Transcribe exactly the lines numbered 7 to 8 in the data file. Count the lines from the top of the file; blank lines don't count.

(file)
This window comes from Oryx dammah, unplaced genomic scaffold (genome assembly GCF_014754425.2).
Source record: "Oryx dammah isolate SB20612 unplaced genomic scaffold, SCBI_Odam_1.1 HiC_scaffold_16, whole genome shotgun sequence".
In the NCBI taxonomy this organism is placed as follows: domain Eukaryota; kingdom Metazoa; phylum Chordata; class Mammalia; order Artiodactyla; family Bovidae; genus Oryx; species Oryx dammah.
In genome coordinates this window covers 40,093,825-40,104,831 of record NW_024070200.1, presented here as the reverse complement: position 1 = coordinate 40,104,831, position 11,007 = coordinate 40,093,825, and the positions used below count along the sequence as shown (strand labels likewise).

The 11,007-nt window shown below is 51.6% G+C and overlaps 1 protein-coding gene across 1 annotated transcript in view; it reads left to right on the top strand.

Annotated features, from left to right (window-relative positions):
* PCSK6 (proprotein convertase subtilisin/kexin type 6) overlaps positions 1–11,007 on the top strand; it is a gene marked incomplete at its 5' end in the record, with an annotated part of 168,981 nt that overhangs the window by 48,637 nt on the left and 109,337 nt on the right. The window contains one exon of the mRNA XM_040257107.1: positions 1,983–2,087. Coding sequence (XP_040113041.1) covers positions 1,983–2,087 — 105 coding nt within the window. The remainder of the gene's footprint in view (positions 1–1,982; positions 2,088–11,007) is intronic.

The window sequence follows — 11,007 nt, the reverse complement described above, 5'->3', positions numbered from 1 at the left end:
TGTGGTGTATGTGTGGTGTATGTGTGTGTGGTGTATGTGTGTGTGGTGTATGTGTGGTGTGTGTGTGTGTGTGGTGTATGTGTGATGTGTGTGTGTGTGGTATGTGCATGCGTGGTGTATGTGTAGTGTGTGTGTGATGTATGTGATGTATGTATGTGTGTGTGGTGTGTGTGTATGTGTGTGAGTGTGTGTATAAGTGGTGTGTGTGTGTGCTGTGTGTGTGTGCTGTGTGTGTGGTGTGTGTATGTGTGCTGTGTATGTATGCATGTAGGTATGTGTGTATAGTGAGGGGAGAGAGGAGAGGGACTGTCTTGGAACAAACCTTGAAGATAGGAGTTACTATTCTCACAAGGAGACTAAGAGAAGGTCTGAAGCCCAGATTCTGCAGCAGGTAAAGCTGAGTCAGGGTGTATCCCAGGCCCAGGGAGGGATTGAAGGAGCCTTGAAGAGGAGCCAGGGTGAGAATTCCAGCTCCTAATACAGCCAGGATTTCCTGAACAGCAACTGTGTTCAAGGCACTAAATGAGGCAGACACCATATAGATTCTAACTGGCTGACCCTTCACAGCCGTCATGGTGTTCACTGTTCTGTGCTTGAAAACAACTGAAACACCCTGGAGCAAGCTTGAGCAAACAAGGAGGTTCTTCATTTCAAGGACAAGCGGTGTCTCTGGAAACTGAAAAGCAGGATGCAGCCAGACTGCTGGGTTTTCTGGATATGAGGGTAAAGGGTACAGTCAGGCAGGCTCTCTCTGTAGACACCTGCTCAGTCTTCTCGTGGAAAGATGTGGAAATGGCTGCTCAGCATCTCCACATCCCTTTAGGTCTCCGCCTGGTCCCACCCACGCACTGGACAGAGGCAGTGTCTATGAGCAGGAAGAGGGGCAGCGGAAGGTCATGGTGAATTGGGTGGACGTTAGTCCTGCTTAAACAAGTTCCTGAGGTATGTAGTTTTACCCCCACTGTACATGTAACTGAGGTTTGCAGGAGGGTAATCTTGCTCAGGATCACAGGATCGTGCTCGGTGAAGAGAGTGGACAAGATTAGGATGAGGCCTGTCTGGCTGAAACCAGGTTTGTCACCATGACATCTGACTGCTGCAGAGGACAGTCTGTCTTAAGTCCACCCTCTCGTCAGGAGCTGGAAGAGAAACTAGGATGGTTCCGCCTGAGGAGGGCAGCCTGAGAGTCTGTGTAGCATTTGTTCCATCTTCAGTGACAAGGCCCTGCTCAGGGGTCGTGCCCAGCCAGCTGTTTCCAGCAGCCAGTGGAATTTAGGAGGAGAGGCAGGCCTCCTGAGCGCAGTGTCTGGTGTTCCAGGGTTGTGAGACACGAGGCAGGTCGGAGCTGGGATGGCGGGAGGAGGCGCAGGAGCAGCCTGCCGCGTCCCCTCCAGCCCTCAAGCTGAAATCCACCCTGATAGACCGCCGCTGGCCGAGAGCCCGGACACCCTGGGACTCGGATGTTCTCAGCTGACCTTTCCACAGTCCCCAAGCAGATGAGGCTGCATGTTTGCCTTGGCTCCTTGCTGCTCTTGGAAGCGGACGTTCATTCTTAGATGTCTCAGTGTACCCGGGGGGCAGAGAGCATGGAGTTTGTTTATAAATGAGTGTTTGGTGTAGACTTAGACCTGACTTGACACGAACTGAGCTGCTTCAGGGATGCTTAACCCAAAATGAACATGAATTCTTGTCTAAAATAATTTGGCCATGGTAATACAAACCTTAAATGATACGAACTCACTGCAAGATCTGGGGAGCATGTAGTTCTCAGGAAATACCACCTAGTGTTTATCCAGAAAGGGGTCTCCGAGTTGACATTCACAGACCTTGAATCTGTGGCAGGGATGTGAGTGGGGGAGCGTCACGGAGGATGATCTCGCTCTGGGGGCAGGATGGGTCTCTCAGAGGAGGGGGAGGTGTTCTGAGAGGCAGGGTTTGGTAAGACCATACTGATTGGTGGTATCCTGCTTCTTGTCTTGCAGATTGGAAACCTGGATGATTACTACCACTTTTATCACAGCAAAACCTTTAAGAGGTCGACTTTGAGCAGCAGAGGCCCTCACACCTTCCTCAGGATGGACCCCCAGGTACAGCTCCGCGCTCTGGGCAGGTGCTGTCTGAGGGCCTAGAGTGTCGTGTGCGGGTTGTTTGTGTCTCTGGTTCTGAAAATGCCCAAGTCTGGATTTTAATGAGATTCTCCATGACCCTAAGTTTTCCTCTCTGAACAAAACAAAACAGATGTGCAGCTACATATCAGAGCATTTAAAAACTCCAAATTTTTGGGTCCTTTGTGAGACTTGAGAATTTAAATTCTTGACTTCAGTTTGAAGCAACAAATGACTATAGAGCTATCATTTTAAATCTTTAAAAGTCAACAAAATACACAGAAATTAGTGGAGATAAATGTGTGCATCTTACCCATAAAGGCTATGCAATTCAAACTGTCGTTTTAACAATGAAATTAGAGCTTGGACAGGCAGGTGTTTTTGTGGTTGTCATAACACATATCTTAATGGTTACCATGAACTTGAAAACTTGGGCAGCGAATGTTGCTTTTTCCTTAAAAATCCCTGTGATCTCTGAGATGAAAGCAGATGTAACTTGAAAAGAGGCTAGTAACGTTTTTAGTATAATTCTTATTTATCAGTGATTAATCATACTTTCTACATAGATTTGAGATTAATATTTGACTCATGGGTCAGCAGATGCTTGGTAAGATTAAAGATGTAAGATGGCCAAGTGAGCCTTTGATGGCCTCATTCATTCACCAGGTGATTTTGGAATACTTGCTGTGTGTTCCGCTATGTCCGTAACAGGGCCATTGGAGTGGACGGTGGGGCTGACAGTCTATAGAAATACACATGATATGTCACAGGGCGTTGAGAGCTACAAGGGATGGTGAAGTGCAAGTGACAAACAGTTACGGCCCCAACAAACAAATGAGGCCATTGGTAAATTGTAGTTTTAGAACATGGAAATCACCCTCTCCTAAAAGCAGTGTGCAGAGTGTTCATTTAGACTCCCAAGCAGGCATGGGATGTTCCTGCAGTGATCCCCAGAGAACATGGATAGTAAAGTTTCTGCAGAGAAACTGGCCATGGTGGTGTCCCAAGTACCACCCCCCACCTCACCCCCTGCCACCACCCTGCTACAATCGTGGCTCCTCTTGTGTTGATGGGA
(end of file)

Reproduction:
* PCSK6 (proprotein convertase subtilisin/kexin type 6) overlaps positions 1–11,007 on the top strand; it is a gene marked incomplete at its 5' end in the record, with an annotated part of 168,981 nt that overhangs the window by 48,637 nt on the left and 109,337 nt on the right. The window contains one exon of the mRNA XM_040257107.1: positions 1,983–2,087. Coding sequence (XP_040113041.1) covers positions 1,983–2,087 — 105 coding nt within the window. The remainder of the gene's footprint in view (positions 1–1,982; positions 2,088–11,007) is intronic.

The window sequence follows — 11,007 nt, the reverse complement described above, 5'->3', positions numbered from 1 at the left end: